Referring now to the drawing wherein like parts are indicated by like reference numerals in both figures and referring particularly to Figure 1, a three stage audio amplifier comprises a first transistor amplifier 8, a second transistor amplifier or driver 28, and a pair of push-pull transistors 48 and 58. Each of the transistors has been illustrated as being of the junction type and comprises a semi-conductive body having three contacting electrodes. Thus, the transistor 8 has a semi-conductive body 10 and three electrodes which have been designated as an emitter 12, a collector 14 and a base 16. Similarly, the transistor 28 has a semi-conductive body and three electrodes which are an emitter 32, a collector 34 and a base 36. In the same manner, each of the push-pull output transistors 48 and 58 has a semi-conductive body and 60 and three contacting electrodes which have been designated as emitters 52 and 62, collectors 54 and 64 and bases 56 and 66, respectively. As shown, the first transistor amplifier 8 is of the P-N-P type while the second transistor amplifier or driver 28 is of the N-P-N type. Transistor 48 of the push-pull stage is of the P-N-P type. Consequently, transistor 58 must be of the N-P-N type. It should be understood that the specific conductivity types are not critical so long as the biasing and conductivity between stages is correct. Furthermore, it should be noted that the invention is in no way limited to junction transistors. Other transistors such as N and P point-contact transistors or other devices which have operating characteristics which are complementary and symmetrical may be used.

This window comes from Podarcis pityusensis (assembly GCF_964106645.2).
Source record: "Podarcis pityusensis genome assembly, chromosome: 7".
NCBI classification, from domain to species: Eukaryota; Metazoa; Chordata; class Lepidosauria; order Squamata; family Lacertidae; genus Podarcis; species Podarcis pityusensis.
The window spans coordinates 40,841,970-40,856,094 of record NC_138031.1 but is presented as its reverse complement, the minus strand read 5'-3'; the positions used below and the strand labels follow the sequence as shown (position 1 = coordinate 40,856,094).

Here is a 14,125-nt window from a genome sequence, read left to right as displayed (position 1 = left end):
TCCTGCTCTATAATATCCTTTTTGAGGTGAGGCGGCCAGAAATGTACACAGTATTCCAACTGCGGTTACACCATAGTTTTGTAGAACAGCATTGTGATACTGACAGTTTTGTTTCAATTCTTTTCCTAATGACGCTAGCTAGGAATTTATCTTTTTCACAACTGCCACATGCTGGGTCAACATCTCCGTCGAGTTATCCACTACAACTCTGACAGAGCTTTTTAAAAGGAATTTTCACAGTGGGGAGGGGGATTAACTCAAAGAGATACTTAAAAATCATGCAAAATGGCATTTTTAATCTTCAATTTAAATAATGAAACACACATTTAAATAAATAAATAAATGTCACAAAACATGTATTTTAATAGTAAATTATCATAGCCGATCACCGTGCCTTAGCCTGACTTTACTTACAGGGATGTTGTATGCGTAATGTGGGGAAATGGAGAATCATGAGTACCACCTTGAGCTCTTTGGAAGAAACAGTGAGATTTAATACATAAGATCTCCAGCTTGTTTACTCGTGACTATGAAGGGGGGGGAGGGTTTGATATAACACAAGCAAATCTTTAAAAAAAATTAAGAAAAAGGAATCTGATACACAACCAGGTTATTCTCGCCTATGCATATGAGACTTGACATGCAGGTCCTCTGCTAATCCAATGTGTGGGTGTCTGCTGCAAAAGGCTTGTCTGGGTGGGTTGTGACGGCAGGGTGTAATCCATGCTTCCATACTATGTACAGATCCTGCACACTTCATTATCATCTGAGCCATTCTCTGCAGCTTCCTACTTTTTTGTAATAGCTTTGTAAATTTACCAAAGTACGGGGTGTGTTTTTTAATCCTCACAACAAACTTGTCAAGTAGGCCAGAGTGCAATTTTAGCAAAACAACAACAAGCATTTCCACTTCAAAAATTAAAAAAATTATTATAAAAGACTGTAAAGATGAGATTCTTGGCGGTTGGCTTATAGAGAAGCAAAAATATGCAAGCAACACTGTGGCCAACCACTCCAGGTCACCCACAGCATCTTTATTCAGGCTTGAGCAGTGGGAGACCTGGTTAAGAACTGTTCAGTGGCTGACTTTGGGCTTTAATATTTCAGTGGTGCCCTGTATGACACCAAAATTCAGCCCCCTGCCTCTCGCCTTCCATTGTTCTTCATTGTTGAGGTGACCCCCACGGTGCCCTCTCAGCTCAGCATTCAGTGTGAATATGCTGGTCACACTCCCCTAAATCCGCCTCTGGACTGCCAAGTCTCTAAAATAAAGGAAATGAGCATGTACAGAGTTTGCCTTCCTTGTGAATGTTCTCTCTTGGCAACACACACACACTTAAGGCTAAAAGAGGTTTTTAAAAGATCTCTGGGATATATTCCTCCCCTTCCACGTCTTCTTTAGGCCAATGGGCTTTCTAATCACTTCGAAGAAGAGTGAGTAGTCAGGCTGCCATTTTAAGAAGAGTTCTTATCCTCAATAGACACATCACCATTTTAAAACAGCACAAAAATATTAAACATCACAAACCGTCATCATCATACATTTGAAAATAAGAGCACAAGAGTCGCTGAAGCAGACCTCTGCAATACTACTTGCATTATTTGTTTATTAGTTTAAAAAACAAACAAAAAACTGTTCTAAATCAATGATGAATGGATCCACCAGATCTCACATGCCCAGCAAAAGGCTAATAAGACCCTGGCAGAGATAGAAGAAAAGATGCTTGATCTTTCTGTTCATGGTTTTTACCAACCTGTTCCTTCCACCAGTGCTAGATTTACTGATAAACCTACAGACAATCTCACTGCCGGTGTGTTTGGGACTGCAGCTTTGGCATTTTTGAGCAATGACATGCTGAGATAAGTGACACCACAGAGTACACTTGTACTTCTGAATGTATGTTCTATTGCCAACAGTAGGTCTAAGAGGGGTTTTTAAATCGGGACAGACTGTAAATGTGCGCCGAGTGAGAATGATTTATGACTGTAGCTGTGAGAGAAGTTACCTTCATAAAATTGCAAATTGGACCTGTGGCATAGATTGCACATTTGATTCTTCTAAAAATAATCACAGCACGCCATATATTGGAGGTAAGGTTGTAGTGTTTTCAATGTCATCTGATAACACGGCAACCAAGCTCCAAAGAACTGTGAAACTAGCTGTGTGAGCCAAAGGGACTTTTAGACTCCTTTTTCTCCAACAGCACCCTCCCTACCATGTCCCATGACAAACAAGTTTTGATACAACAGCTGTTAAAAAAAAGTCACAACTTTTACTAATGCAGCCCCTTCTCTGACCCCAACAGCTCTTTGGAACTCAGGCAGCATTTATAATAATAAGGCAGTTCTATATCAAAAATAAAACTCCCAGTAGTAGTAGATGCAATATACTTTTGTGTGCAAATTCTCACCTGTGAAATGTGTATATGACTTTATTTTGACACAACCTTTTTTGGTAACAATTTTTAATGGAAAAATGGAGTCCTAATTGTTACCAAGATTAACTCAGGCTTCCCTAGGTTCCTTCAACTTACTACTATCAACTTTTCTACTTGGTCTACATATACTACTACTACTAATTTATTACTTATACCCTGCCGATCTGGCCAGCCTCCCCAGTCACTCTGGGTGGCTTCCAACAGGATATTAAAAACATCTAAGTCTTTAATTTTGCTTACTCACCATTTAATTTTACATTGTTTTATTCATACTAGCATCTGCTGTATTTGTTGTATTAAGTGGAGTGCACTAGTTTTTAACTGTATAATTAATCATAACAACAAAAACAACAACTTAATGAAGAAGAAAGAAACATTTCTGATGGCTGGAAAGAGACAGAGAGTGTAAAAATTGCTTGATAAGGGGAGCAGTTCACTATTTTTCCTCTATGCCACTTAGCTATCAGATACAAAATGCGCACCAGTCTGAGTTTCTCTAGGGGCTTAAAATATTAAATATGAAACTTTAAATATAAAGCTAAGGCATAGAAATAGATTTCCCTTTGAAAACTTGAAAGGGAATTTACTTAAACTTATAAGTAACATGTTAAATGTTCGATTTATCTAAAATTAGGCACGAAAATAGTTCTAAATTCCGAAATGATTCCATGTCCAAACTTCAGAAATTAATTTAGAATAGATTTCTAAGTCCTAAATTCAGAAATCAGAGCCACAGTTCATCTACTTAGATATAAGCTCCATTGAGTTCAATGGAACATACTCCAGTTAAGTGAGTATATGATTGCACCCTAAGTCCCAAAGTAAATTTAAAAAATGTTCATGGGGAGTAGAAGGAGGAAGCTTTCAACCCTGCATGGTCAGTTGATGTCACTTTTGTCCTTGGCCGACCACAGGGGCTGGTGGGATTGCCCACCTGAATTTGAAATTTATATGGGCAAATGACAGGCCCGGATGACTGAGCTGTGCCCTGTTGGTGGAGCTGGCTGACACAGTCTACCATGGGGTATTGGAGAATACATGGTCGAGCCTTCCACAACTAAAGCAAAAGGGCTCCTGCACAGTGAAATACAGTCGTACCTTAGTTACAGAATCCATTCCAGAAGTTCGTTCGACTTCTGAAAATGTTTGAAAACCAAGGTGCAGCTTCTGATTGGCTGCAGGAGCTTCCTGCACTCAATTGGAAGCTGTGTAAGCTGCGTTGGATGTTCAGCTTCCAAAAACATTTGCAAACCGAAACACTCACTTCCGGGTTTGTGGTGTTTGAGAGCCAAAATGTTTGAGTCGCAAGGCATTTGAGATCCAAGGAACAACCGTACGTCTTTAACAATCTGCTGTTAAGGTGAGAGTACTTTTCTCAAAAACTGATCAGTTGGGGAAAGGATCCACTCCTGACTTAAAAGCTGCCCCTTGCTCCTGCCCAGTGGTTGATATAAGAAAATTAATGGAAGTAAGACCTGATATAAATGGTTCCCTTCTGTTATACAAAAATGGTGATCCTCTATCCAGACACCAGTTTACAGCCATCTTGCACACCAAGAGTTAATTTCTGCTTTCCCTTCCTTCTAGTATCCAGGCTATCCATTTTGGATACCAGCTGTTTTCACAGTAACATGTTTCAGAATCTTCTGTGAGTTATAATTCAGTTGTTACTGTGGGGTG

To provide proper biasing for the first transistor amplifier 8, its base16 is connected through a resistor 22 to the negative terminal of a direct current source of biasing voltage, such as illustrated by a battery 70. Further, the base 16 is connected through a pair of serially connected resistors 20 and 27 to. the center tap of the biasing battery 70 and an oppositely poled biasing battery 72 or ground for the system. Hence, the resistors 22 and 20 comprise a bleeder network and maintain the voltage at the base 16 of the first transistor amplifier 8 at a slightly negative value with respect to the reference or center-tap voltage. The emitter 12 i returned through the resistors 68 and 69 to the reference or center-tap voltage. Thus the base 16 is negative with respect to the emitter 12. This is the proper polarity, as is well known, for amplifying action of a transistor of N-type conductivity, in thiscase a P-N-P junction transistor. Theinput circuit for the first transistor amplifier is completed by a pair of input terminals 18, one of which is grounded and the other of which is connected through a coupling capacitor 19 to the. base 16. V